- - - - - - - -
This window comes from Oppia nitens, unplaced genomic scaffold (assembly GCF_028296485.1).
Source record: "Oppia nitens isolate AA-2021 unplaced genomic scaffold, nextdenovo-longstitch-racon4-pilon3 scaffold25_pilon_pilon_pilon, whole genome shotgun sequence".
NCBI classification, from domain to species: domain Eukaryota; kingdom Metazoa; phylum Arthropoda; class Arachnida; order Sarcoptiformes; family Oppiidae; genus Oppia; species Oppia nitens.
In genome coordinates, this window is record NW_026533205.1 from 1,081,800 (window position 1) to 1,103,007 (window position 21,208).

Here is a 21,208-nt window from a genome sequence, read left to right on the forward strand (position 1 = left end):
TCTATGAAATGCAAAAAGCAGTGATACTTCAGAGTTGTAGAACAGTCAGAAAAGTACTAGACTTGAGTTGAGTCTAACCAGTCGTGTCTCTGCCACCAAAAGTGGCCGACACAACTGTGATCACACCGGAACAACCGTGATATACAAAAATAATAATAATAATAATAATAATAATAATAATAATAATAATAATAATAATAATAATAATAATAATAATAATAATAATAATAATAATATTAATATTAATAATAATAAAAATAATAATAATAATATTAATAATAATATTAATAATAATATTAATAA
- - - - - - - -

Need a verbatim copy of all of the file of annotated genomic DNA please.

This window comes from Oppia nitens, unplaced genomic scaffold (assembly GCF_028296485.1).
Source record: "Oppia nitens isolate AA-2021 unplaced genomic scaffold, nextdenovo-longstitch-racon4-pilon3 scaffold25_pilon_pilon_pilon, whole genome shotgun sequence".
NCBI classification, from domain to species: domain Eukaryota; kingdom Metazoa; phylum Arthropoda; class Arachnida; order Sarcoptiformes; family Oppiidae; genus Oppia; species Oppia nitens.
In genome coordinates, this window is record NW_026533205.1 from 1,081,800 (window position 1) to 1,103,007 (window position 21,208).

Here is a 21,208-nt window from a genome sequence, read left to right on the forward strand (position 1 = left end):
TCTATGAAATGCAAAAAGCAGTGATACTTCAGAGTTGTAGAACAGTCAGAAAAGTACTAGACTTGAGTTGAGTCTAACCAGTCGTGTCTCTGCCACCAAAAGTGGCCGACACAACTGTGATCACACCGGAACAACCGTGATATACAAAAATAATAATAATAATAATAATAATAATAATAATAATAATAATAATAATAATAATAATAATAATAATAATAATAATAATAATAATAATATTAATATTAATAATAATAAAAATAATAATAATAATATTAATAATAATATTAATAATAATATTAATAA